Catalog 2020-21 
    Jan 18, 2022  
Catalog 2020-21 [ARCHIVED CATALOG]

Nursing AAS

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Two-Year Associate of Applied Science Degree

The Nursing AAS program provides students the academic and clinical preparation necessary to take the national licensure examination leading to practice as a registered nurse (RN). The purpose of the program is to graduate qualified individuals from rural communities and encourage them to practice nursing in a rural area.

Students who have completed the Nursing AAS degree at KCC with a current RN license have the opportunity to transfer to most RN to bachelor of science in nursing (BSN) programs. KCC has an co-admission agreement with Linfield College in McMinnville, Oregon. Linfield College will accept credits from KCC and coursework for the BSN degree can be completed online allowing the student to remain in their rural community.

The KCC curriculum is designed with a concept-based approach to teaching and learning. The conceptual approach in nursing involves an examination of concepts that link to the delivery of patient care. The study of nursing concepts provides the learner with an understanding of essential components associated with nursing practice without becoming saturated and lost in the details for each area of clinical specialty. The philosophy behind concept teaching/learning is that as concepts are understood deeply, links can be made and applied in various areas of nursing practice.

Program Learning Outcomes

Upon successful completion of the program, students will be able to:

  • Practice within the ethical, legal and regulatory frameworks and scope of practice for registered nurses.
  • Utilize critical thinking and information technology to plan and implement culturally appropriate patient care which is safe and holistic.
  • Demonstrate therapeutic and professional communication skills with all members of the healthcare team including the patient/family to meet patient/family centered goals.
  • Utilize a process of self-evaluation that fosters personal and professional growth and contributes to lifelong learning.
  • Utilize evidence-based practices and quality improvement methods to facilitate the delivery of safe and appropriate patient care.
  • Explain their role and responsibility in the larger system of healthcare.

Admission Process

Applicants must be physically and mentally able to cope with the rigors of the curriculum and the demanding nature of the health professions. Students must be able to: remain on their feet for extended periods; lift up to 35 pounds; distinguish heart and lung sounds; read fine print; identify skin tones such as pale, ashen, gray, or bluish.

Applications are accepted annually during winter term for traditional fall term entry. Advanced placement applications are not being accepted at this time. Deadlines and required documents are found on the KCC website.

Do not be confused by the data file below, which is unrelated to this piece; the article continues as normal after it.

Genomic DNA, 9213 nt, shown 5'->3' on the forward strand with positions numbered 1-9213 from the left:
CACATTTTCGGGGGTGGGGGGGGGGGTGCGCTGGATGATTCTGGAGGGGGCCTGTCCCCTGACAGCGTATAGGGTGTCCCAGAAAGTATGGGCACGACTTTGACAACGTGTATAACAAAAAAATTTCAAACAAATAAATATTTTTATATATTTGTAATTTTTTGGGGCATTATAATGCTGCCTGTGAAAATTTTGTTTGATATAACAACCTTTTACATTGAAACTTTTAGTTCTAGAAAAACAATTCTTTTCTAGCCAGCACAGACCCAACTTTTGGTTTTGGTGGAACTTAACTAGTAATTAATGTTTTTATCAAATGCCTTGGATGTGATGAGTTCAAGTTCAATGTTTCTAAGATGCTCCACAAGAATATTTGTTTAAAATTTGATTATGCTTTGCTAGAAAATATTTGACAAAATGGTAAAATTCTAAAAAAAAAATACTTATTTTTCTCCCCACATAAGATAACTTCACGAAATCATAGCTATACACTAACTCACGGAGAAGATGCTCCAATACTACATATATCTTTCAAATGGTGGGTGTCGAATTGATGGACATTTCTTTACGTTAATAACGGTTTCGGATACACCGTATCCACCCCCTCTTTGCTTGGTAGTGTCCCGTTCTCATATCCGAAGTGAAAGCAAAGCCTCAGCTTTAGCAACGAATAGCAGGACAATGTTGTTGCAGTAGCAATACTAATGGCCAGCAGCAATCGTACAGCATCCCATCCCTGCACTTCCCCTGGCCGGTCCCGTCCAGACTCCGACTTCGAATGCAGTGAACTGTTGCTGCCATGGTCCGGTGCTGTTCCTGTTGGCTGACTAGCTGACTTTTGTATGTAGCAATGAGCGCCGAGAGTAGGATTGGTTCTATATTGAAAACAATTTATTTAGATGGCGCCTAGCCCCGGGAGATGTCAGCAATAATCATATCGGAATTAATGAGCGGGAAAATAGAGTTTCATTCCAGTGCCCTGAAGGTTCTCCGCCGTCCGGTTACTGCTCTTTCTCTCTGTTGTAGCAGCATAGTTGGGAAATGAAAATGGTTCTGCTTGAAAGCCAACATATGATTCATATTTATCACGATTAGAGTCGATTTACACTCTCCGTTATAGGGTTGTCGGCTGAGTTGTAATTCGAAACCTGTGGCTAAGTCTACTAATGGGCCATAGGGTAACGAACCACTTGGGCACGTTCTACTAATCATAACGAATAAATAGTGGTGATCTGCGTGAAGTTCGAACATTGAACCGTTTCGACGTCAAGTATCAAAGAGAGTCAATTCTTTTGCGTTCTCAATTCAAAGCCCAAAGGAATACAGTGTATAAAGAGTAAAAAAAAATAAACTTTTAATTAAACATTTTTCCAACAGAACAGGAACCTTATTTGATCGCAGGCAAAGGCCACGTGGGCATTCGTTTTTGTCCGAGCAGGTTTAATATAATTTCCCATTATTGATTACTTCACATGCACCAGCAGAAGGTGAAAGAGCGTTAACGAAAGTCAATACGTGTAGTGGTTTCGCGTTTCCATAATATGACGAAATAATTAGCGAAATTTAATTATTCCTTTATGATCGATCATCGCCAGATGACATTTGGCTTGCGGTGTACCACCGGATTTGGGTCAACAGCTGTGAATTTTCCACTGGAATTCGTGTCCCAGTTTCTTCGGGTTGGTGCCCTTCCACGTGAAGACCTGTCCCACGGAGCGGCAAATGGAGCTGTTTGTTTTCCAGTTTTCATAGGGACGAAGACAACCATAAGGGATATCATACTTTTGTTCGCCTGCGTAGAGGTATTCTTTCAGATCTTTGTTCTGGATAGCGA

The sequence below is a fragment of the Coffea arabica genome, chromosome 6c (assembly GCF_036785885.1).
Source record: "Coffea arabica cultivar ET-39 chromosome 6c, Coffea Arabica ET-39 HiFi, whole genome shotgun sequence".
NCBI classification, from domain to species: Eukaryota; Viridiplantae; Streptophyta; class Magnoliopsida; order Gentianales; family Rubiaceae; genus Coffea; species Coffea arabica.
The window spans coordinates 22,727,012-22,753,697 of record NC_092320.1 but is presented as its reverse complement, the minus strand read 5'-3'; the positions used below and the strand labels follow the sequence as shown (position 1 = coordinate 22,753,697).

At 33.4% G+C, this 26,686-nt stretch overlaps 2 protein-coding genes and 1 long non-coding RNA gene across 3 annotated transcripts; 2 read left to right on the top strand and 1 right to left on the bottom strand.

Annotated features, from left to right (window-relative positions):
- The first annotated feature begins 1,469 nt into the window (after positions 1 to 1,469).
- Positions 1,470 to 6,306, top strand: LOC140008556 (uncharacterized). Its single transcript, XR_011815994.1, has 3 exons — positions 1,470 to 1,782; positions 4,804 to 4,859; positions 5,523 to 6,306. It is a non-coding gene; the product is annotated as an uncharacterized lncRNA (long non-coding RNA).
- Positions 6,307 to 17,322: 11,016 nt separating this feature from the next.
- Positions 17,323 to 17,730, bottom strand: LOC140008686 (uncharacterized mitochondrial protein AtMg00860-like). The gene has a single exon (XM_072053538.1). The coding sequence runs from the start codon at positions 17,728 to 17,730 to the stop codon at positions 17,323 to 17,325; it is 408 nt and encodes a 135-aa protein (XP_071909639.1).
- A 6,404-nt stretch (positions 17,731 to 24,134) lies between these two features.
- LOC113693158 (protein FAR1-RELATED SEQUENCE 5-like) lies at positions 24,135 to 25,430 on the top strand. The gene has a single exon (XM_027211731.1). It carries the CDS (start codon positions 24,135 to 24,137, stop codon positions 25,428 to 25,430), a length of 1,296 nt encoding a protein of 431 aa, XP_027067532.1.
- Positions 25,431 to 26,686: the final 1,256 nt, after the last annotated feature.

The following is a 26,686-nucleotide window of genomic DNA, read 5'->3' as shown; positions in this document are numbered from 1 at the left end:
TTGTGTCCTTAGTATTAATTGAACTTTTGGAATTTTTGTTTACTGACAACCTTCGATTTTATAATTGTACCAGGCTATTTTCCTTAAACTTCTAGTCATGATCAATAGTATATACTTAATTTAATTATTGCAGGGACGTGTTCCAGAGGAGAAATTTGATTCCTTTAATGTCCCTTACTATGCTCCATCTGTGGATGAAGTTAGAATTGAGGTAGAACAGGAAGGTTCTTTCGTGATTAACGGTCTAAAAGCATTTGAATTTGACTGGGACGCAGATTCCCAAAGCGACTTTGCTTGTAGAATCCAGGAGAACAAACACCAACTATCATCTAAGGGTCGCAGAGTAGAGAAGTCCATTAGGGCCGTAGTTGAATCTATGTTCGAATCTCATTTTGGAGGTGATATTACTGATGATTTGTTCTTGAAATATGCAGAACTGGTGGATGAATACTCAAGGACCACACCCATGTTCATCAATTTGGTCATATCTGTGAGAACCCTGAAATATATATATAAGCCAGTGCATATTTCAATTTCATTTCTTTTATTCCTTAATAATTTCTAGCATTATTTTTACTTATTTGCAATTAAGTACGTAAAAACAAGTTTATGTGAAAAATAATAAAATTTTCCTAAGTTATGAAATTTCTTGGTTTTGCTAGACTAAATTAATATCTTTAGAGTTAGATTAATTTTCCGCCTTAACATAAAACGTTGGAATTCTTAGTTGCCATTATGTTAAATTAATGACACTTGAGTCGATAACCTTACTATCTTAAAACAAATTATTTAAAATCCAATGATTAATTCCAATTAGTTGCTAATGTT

Each applicant must complete the appropriate application for admission.  Only complete applications will move forward in the selection process. After the application deadline, eligible students will be contacted for the next phase of the admission process.

Traditional entry applicants can expect to participate in a national standardized pre-admission exam(s), word processed short answer essay questions, and an interview with a panel of select individuals.

To qualify as an applicant for traditional entry into the RN program, the applicant must:

  • Complete at minimum, 30 credits of prerequisite coursework with a letter grade of “C” or better and maintain a cumulative prerequisite GPA of 3.0 or higher. All pre-requisite courses are required to be completed with a grade of C or above prior to starting the nursing program fall term, while maintaining an average of 3.0 GPA or higher.
  • Submit an official copy of transcripts showing completion of the required prerequisite and support courses (or their equivalents).

Prior to entry into the program, accepted traditional students must be able to:

  • Show evidence of a negative TB status (within six months prior to entry).
  • Show proof of current immunity against rubella, measles, mumps, diphtheria, tetanus, varicella, and hepatitis B.
  • Show a current CPR for healthcare providers card (issued by the American Heart Association). 
  • Pass a background check. 
  • Pass a drug screen.

Entry into the Nursing AAS program is competitive, and space is limited, so not all applicants will be admitted.

Program Requirements

All core program courses must be completed with a 77% or higher score to continue in the program. Both lecture and clinical portions must be passed to progress to the next term.

Clinical sites are located throughout Klamath and Lake Counties. Students will be assigned to clinical experiences in most, if not all, of the sites and must expect to travel. At times, carpooling to clinical sites will not be possible, and students will need reliable transportation. Required clinical experiences are assigned for days, evenings, holidays, and/or night shifts. Completing NSG 213L, the capstone experience, may also involve weekend shifts. Nursing classes, labs, and clinicals typically involve 15-20 hours of attendance and up to 30 hours of preparation, assignments, and study per week. Students are not allowed to work the shift immediately preceding scheduled clinical experiences.

Number of credit hours necessary for completion: 96

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